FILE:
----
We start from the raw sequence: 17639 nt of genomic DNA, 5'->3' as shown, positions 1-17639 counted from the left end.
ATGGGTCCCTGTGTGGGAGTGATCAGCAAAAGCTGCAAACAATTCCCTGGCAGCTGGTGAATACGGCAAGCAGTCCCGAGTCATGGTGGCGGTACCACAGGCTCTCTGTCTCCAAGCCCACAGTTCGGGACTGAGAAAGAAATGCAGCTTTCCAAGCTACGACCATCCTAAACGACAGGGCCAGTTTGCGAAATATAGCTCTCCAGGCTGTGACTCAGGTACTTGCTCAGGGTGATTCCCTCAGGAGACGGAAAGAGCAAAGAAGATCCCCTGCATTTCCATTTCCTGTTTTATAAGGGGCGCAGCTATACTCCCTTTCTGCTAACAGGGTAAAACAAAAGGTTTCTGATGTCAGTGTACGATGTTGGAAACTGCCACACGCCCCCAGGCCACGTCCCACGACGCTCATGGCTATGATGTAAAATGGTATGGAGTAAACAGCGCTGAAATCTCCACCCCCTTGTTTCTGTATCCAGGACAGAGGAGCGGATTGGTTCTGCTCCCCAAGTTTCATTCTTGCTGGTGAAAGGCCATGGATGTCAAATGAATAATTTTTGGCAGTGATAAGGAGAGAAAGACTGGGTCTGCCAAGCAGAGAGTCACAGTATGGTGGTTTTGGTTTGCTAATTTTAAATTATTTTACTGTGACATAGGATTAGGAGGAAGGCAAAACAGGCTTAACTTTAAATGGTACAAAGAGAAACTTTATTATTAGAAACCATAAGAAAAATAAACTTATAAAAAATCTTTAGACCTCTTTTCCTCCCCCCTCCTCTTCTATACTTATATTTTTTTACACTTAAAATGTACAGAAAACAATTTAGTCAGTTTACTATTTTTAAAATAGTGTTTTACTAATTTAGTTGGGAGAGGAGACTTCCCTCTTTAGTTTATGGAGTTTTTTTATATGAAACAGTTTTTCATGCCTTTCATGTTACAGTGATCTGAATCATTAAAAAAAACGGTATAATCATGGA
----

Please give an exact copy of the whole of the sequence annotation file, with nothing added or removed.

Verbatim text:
We start from the raw sequence: 17639 nt of genomic DNA, 5'->3' as shown, positions 1-17639 counted from the left end.
ATGGGTCCCTGTGTGGGAGTGATCAGCAAAAGCTGCAAACAATTCCCTGGCAGCTGGTGAATACGGCAAGCAGTCCCGAGTCATGGTGGCGGTACCACAGGCTCTCTGTCTCCAAGCCCACAGTTCGGGACTGAGAAAGAAATGCAGCTTTCCAAGCTACGACCATCCTAAACGACAGGGCCAGTTTGCGAAATATAGCTCTCCAGGCTGTGACTCAGGTACTTGCTCAGGGTGATTCCCTCAGGAGACGGAAAGAGCAAAGAAGATCCCCTGCATTTCCATTTCCTGTTTTATAAGGGGCGCAGCTATACTCCCTTTCTGCTAACAGGGTAAAACAAAAGGTTTCTGATGTCAGTGTACGATGTTGGAAACTGCCACACGCCCCCAGGCCACGTCCCACGACGCTCATGGCTATGATGTAAAATGGTATGGAGTAAACAGCGCTGAAATCTCCACCCCCTTGTTTCTGTATCCAGGACAGAGGAGCGGATTGGTTCTGCTCCCCAAGTTTCATTCTTGCTGGTGAAAGGCCATGGATGTCAAATGAATAATTTTTGGCAGTGATAAGGAGAGAAAGACTGGGTCTGCCAAGCAGAGAGTCACAGTATGGTGGTTTTGGTTTGCTAATTTTAAATTATTTTACTGTGACATAGGATTAGGAGGAAGGCAAAACAGGCTTAACTTTAAATGGTACAAAGAGAAACTTTATTATTAGAAACCATAAGAAAAATAAACTTATAAAAAATCTTTAGACCTCTTTTCCTCCCCCCTCCTCTTCTATACTTATATTTTTTTACACTTAAAATGTACAGAAAACAATTTAGTCAGTTTACTATTTTTAAAATAGTGTTTTACTAATTTAGTTGGGAGAGGAGACTTCCCTCTTTAGTTTATGGAGTTTTTTTATATGAAACAGTTTTTCATGCCTTTCATGTTACAGTGATCTGAATCATTAAAAAAAACGGTATAATCATGGA